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Dark Green Nettle AphidOn this page: Identification & Distribution Biology & Ecology Beneficial Effects
Identification & Distribution:
Aphis urticata is a small to medium size aphid. Early generations of the dark green nettle aphid are dark bluish-green (see first picture below) with no wax covering. The abdominal dorsum is either unsclerotized or rarely with rather narrow dusky bands across tergites 7-8. The pale siphunculi taper towards their tips which are usually slightly dusky. The tongue shaped cauda is also pale. The body length of adult Aphis urticata apterae is 1.7-2.2 mm.
Aphis urticata alatae (see second picture above) have more sclerotization than apterae with bands across tergites 7-8 and some marginal sclerites. The siphunculi of alates are uniformly dusky and cylindical. The body length of the alate is 1.5-1.8 mm.
Early generations of the dark green nettle aphid form dense colonies on stems and leaves of the common nettle (Urtica dioica). The dwarf summer form of Aphis urticata can be found scattered on the undersides of the leaves. The dark green nettle aphid is generally common, and sometimes abundant, throughout Europe and into Asia.
Biology & Ecology:
The overwintering eggs of Aphis urticata laid on nettle stems hatch in early May to give the fundatrices. These reproduce parthenogentically to produce relatively small but very dense colonies. An unusual dwarf aptera form is present on the leaves in summer. This is yellowish (see picture below) rather than blue-green, and much smaller with a body length of 0.9-1.4 mm.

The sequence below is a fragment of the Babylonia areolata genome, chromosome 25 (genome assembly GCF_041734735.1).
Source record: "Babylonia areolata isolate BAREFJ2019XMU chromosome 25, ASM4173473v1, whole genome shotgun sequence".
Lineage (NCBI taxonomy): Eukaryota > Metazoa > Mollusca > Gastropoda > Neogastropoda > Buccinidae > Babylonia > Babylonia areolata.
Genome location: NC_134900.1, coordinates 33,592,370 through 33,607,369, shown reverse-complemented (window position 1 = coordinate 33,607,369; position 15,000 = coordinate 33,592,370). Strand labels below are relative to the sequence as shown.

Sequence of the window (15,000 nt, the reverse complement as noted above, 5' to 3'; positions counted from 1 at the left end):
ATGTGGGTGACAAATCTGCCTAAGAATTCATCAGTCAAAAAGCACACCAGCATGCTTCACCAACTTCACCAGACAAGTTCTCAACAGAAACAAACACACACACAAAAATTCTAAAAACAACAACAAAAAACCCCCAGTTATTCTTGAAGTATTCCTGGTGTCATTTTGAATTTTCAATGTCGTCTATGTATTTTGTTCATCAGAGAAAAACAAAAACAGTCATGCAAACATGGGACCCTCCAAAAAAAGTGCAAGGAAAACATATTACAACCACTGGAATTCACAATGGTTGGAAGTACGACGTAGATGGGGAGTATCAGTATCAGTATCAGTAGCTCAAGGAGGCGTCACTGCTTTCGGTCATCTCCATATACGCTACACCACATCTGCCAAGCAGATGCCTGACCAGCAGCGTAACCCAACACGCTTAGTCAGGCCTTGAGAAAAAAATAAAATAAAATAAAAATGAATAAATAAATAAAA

The dwarf form requires lower levels of nutrition, which enables aphids to get through mid-summer when available levels of nitrogen in the phloem are very low. Another strategy for getting through this period is to have a period of reproductive diapause in summer as with the common sycamore aphid Drepanosiphum platanoidis.
Aphis urticata is one of two aphid species that only feed on stinging nettle - the other is Microlophium carnosum. In some areas both species of nettle aphid may be very common, but in other areas Aphis urticata is much less common. This has led to some hypothesizing that the local rarity of Aphis urticata might be explained by competitive exclusion by the Microlophium carnosum, mediated indirectly through natural enemies.
Kean & Möller (2004) used experimental aphid colonies on potted nettles to test for effects of Microlophium carnosum on Aphis urticata in the field. Despite the presence of numerous predators, the colony dynamics of the rare aphid were not different on potted nettles when a colony of the common aphid occurred on the same plant or on a plant nearby or when the common aphid was altogether absent. It was concluded that there was no evidence for competition being a major factor causing the local rarity of Aphis urticata.
A more likely explanation for the scarcity of Aphis urticata in some sites is the lack of suitable ants to attend the colonies (Müller & Godfray, 1997 ). We have always found successful Aphis urticata colonies to be ant-attended, whether by red ants (picture above right), black ants (picture below left) or southern wood ants (picture below right).